The benefits of vector tiles for Big Data

There is an ever-increasing need for companies to create a wide variety of web and mobile-based mapping applications – from simple store locators to complex visualisation applications.

Today, we are going to discuss how vector tiles can help address the challenge of mapping Big Data over the web and on mobile devices.

Weapons of mass consumption

In today’s society we have a massive appetite for information, and we want to be able to consume it on-the-go via our laptops, smartphones and tablets.

Mapping is no different. Maps are becoming more detailed, and the need to visualise complex data sets on these maps is becoming critical to businesses who want to gain location-based insights.

Houston, we have a problem

But map data consumption poses no problem now, right? The internet is a lot faster these days and my smartphone is basically a super computer in my pocket.

Not so fast…

The current solutions both have limitations that have not been addressed. Let’s look at these:

Vector data: The size of the data required to process complex maps is just too large to be consumed over the internet in a timely manner. The data complexity has moved beyond the capability of the solution.

Raster tiles: These were originally introduced to address the size and rendering issues with vector data. Maps are created by joining dozens of individually requested image files (tiles) together to form a map.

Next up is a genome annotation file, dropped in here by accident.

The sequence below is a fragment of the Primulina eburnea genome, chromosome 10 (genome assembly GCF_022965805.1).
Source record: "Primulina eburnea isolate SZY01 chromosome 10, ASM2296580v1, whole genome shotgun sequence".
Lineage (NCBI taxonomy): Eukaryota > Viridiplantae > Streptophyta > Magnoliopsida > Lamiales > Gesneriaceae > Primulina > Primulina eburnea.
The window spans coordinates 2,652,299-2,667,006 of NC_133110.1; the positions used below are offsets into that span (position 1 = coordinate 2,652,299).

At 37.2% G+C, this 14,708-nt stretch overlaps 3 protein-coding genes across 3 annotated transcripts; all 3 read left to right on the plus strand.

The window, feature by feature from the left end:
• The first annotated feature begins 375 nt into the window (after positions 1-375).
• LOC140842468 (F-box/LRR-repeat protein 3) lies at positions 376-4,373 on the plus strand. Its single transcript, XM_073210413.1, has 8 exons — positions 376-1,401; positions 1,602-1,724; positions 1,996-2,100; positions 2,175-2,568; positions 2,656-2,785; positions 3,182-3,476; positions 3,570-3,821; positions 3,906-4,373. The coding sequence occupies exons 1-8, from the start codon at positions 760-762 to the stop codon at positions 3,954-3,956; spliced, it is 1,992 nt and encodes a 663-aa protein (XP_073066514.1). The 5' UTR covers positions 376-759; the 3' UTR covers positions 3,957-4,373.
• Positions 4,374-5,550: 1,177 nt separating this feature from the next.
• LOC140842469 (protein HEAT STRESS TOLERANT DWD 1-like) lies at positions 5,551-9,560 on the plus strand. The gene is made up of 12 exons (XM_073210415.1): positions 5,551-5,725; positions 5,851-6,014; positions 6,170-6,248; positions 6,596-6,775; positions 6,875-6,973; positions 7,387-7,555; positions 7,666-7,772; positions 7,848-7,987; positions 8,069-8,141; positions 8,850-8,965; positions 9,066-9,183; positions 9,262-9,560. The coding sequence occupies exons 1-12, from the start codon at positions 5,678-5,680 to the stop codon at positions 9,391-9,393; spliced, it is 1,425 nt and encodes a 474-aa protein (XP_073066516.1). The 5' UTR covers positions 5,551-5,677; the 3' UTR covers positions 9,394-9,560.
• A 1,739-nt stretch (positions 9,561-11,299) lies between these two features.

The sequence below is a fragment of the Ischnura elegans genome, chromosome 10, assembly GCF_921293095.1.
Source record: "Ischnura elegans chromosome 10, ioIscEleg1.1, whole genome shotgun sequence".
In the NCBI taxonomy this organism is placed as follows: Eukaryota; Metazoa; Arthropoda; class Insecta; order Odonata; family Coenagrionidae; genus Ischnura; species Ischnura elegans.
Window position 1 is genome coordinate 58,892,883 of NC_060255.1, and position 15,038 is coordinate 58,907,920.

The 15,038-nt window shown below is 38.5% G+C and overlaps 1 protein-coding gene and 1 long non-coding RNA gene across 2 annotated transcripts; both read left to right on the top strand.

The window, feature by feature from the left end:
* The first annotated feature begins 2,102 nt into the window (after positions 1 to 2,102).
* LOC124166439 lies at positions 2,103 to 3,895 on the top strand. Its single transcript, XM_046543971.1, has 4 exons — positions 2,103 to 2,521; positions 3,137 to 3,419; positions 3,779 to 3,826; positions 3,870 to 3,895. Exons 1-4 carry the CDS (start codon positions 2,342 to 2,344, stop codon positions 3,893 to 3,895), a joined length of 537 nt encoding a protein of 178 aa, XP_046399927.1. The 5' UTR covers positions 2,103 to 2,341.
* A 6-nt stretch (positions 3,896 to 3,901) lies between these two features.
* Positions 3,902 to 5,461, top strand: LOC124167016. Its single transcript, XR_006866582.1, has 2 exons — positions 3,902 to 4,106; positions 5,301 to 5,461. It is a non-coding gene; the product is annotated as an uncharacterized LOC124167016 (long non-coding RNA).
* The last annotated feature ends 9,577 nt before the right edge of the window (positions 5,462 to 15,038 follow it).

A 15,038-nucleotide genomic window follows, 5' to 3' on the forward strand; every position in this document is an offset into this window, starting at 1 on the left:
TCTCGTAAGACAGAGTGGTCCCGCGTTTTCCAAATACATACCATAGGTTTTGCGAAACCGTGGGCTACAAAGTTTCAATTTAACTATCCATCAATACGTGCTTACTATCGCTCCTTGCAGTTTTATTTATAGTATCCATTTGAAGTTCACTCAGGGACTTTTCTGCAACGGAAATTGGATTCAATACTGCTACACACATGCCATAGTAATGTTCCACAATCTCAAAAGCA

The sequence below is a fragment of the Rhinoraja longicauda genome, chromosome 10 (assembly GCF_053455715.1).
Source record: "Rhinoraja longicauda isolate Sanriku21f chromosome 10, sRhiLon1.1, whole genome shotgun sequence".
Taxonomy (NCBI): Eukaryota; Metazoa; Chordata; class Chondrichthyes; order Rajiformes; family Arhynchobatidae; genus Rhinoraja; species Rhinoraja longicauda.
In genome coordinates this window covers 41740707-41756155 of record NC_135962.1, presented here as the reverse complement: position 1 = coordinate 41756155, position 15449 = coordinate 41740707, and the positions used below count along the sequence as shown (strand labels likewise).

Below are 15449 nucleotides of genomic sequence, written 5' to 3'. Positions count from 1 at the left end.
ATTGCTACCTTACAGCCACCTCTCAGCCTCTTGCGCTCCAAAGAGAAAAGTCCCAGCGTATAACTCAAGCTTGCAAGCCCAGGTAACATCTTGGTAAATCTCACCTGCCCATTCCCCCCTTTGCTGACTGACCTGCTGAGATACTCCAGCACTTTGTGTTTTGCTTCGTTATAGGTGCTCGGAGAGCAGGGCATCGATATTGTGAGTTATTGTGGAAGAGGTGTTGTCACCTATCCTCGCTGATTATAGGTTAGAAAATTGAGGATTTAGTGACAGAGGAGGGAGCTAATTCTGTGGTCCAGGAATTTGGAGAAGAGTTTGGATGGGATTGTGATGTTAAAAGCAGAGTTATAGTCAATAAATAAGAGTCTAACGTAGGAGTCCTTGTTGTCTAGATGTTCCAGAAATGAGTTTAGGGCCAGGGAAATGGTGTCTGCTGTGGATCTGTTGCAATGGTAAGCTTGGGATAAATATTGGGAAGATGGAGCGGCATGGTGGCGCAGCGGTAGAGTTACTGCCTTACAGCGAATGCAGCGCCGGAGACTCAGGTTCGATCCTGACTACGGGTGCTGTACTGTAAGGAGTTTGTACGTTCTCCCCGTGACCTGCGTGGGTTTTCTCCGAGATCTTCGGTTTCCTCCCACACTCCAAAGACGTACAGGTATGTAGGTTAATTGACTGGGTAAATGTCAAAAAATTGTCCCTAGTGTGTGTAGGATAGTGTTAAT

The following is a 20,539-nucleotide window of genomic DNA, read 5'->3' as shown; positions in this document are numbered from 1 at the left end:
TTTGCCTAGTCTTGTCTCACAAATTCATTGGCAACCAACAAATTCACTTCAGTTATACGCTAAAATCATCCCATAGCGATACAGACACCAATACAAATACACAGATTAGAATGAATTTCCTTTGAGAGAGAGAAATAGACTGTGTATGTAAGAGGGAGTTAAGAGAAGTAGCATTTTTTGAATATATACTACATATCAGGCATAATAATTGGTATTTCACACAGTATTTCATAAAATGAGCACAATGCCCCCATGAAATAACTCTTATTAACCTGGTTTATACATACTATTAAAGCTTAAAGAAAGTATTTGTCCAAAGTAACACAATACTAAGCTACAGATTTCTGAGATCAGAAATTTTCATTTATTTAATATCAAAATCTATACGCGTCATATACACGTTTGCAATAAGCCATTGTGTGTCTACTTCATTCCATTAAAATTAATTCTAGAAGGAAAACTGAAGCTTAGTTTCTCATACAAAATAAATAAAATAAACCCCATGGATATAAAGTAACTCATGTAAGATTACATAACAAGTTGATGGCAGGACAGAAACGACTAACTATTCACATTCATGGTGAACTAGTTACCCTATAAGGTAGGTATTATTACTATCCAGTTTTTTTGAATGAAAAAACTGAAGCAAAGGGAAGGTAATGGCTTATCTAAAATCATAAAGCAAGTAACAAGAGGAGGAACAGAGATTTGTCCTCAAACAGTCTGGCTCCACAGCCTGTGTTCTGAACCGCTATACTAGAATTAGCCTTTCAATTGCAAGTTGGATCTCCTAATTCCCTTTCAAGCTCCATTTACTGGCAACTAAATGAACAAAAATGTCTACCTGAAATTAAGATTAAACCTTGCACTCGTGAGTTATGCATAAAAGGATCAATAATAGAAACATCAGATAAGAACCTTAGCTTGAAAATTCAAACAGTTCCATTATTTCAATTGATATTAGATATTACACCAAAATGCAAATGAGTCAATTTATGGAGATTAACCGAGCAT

It is currently the most popular way to display and navigate maps and has been the go-to solution for many years; however, as these are static images they don’t provide features that today’s consumers demand.

This is about to change with the advent of vector tiles.

The new horizon

Vector tiles are like the offspring of the perfect marriage of vector data and raster tiles – providing an ideal solution for delivering styled maps over the web.

Vector tiles are packets of geographic data, sent as bite-sized chunks. Unlike raster tiled web maps, the server returns vector data rather than an image file.

There are several benefits of this hybrid approach:

  • Data transfer is significantly reduced
  • Styling – such as colours and fonts – can be applied at the browser
  • Cool effects like rotation and movement are also availableAs we discussed, the current solutions for visualising complex data sets on web and mobile apps are far from ideal as they don’t address the features and consumption needs of today’s users.

So are vector tiles the solution to creating complex visualisations for the web and mobile? Yep. Big Data – no longer a big problem!

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